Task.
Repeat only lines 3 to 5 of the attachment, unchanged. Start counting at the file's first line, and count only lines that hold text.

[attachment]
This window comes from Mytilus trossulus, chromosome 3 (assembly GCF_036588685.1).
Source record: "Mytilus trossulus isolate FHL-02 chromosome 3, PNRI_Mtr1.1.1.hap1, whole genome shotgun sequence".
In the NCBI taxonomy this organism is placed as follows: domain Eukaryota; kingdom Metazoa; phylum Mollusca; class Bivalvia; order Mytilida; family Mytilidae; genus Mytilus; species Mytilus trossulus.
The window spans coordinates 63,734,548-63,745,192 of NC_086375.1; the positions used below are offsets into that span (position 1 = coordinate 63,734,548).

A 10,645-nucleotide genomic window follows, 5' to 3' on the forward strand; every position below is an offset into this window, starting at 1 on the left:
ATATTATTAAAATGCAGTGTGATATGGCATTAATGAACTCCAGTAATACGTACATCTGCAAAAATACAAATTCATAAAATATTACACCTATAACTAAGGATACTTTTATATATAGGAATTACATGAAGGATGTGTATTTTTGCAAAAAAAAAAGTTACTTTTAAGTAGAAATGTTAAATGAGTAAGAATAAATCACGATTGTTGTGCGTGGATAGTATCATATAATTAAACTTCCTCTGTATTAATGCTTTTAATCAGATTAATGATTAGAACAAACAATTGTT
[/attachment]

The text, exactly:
In the NCBI taxonomy this organism is placed as follows: domain Eukaryota; kingdom Metazoa; phylum Mollusca; class Bivalvia; order Mytilida; family Mytilidae; genus Mytilus; species Mytilus trossulus.
The window spans coordinates 63,734,548-63,745,192 of NC_086375.1; the positions used below are offsets into that span (position 1 = coordinate 63,734,548).

A 10,645-nucleotide genomic window follows, 5' to 3' on the forward strand; every position below is an offset into this window, starting at 1 on the left: